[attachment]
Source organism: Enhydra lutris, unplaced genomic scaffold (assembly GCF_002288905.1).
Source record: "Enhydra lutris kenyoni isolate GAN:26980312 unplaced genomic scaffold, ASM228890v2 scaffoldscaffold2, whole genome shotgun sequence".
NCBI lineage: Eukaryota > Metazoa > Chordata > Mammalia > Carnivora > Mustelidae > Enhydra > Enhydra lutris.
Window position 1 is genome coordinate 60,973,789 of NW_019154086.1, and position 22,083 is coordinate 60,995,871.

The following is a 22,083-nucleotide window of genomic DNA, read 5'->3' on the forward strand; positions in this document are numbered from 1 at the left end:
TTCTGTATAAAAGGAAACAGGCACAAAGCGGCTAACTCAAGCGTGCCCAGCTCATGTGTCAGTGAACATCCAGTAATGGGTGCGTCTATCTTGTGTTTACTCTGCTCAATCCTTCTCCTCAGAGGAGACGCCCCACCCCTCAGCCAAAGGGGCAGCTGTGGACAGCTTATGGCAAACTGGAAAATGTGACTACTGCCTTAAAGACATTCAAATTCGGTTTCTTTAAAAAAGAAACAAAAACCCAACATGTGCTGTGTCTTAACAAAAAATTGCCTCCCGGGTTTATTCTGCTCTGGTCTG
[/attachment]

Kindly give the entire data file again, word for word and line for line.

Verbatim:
Source organism: Enhydra lutris, unplaced genomic scaffold (assembly GCF_002288905.1).
Source record: "Enhydra lutris kenyoni isolate GAN:26980312 unplaced genomic scaffold, ASM228890v2 scaffoldscaffold2, whole genome shotgun sequence".
NCBI lineage: Eukaryota > Metazoa > Chordata > Mammalia > Carnivora > Mustelidae > Enhydra > Enhydra lutris.
Window position 1 is genome coordinate 60,973,789 of NW_019154086.1, and position 22,083 is coordinate 60,995,871.

The following is a 22,083-nucleotide window of genomic DNA, read 5'->3' on the forward strand; positions in this document are numbered from 1 at the left end:
TTCTGTATAAAAGGAAACAGGCACAAAGCGGCTAACTCAAGCGTGCCCAGCTCATGTGTCAGTGAACATCCAGTAATGGGTGCGTCTATCTTGTGTTTACTCTGCTCAATCCTTCTCCTCAGAGGAGACGCCCCACCCCTCAGCCAAAGGGGCAGCTGTGGACAGCTTATGGCAAACTGGAAAATGTGACTACTGCCTTAAAGACATTCAAATTCGGTTTCTTTAAAAAAGAAACAAAAACCCAACATGTGCTGTGTCTTAACAAAAAATTGCCTCCCGGGTTTATTCTGCTCTGGTCTG